It is not very often this blog has praised the Morning Star, but todays issue manages to include not just one but two sporting articles of interest.
John Wight uses the recent appearance of former World Middleweight champion James Toney in a mixed martial arts fight against Randy Couture, to argue that boxing needs an age cap to keep washed out, flabby fighters such as Toney from reappearing in the sport. I actually think he is wrong about this - fighters such as Bernard Hopkins and Evander Holyfield are plainly still fit enough to box professionally, despite being well into their 40s - but Wight does write with knowledge and precision.
Secondly Jon Gemmell considers the apparent corruption of Pakistani cricket, as a mere extension of the broader corruption in Pakistani society. When you have a President who is known as 'Mister Ten Percent' and a country where tax collection has proved an impossibility, sport cannot be unaffected. Again there is more that could be said here. The UK media lapped up the pose of Benazir Bhutto as a fighter for democracy, ignoring both her previous record in office, and her own private zoo admidst one of the poorest countries on earth. Why then should her widower raise standards in office?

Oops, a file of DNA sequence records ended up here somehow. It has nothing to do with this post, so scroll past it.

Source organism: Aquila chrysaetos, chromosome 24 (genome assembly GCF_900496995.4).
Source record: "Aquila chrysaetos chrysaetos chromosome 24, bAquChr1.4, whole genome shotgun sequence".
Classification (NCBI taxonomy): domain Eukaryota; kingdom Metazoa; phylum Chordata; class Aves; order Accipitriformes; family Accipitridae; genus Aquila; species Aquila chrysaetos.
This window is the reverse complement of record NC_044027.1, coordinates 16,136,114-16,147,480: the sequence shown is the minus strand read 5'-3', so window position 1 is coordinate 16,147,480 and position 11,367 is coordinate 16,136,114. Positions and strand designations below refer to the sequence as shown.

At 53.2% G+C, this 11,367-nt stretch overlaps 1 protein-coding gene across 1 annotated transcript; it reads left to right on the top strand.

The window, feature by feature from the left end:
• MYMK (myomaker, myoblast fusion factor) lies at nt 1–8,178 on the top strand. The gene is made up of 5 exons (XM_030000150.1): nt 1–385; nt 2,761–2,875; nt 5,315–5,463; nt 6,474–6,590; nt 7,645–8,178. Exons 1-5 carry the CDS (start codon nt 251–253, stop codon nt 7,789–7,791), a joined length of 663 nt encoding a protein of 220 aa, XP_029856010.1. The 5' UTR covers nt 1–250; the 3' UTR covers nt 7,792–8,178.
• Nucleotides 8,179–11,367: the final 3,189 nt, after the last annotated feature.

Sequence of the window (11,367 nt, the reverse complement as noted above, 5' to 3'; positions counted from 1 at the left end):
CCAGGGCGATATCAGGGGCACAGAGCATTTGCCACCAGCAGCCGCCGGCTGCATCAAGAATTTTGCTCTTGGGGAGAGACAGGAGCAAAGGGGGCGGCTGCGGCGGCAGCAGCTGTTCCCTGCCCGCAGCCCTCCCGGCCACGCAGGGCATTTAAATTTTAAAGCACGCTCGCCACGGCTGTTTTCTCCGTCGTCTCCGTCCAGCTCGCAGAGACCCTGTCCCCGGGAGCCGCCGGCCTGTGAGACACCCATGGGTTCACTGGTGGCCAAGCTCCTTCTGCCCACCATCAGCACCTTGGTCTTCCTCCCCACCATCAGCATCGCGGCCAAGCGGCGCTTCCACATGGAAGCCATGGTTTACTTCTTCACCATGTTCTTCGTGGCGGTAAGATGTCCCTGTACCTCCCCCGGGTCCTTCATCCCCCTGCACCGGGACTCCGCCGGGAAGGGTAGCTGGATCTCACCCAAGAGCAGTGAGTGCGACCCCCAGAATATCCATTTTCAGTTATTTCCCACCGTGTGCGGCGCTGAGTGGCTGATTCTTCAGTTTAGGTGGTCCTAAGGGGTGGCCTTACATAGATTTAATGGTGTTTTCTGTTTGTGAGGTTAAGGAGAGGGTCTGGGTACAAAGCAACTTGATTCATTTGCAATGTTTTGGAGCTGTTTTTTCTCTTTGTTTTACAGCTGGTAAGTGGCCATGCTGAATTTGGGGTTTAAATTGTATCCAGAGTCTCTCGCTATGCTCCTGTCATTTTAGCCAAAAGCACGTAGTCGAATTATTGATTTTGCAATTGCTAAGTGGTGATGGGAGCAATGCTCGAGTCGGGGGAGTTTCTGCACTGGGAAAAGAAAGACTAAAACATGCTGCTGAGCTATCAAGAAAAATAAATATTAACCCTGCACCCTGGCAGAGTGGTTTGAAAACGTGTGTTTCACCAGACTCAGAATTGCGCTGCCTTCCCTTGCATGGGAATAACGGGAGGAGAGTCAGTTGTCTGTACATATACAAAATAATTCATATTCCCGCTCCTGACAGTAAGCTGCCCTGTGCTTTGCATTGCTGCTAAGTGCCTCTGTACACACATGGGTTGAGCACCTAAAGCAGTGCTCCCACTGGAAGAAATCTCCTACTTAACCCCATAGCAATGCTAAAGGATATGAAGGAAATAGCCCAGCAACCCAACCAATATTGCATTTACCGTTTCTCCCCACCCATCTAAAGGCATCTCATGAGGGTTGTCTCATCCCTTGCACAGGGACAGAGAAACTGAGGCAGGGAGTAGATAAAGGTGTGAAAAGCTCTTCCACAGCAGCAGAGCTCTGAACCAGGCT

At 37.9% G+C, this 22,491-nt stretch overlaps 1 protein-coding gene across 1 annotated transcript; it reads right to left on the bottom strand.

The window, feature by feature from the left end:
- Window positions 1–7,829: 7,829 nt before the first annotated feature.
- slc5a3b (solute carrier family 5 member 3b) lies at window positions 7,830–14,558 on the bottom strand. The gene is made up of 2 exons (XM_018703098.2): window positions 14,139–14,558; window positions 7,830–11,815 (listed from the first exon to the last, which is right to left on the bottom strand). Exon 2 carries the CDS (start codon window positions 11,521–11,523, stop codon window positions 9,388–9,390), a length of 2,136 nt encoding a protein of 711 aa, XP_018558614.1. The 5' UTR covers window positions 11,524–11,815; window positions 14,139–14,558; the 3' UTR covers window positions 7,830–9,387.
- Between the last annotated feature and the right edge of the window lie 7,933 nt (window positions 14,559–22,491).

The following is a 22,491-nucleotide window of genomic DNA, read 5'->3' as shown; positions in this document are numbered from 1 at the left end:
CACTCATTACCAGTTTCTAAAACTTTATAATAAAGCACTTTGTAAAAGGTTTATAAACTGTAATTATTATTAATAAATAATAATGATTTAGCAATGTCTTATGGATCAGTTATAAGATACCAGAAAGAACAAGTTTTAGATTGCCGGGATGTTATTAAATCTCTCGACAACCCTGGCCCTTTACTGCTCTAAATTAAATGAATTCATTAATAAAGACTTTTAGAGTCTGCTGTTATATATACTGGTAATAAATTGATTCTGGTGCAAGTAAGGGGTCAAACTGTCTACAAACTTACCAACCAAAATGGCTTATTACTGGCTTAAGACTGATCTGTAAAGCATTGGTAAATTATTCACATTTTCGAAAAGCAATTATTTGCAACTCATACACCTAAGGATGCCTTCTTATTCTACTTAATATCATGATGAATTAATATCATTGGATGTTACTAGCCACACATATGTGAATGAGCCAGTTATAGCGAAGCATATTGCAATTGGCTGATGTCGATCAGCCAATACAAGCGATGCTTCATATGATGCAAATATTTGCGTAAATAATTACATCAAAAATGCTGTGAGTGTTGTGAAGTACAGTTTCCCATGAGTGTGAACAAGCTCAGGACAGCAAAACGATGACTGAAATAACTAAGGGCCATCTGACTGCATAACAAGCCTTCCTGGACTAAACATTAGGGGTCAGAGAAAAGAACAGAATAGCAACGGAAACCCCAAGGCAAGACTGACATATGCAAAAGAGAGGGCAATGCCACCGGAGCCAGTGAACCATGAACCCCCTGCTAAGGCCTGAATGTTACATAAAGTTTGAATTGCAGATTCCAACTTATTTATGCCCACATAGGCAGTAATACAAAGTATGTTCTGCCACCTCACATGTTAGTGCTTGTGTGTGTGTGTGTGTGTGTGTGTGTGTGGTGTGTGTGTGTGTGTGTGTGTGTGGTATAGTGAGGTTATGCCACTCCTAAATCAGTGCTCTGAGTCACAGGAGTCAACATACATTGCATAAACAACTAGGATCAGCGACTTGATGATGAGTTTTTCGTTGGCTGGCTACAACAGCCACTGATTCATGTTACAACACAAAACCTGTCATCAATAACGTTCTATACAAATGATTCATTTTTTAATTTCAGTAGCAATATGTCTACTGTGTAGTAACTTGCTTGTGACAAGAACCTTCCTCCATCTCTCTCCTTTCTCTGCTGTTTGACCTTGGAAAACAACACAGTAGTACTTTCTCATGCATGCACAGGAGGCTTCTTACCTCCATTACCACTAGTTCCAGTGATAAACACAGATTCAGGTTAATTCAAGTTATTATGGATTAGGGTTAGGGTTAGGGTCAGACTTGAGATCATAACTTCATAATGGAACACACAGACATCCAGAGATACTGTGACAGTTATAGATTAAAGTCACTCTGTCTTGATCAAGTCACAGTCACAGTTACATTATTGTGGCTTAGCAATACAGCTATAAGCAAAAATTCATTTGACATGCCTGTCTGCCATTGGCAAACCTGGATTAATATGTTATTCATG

Gemmell fails to consider the Islamification of Pakistani cricket, and the destabilising influence religion has at times had in the Pakistan dressing room. This has even extended to the Pakistan Cricket Board, who at one point, according to Imran Khan's memoirs, was headed by a man who did not actually like cricket, on the basis that it distracted people from study of the Qu'ran!
Gemmell's closing words however, deserve careful consideration:
"Corruption has to be erased, but as cricket is generally reflective of the society in which it is played, it will take more than a few lectures from well-paid commentators and finger-wagging from the ICC."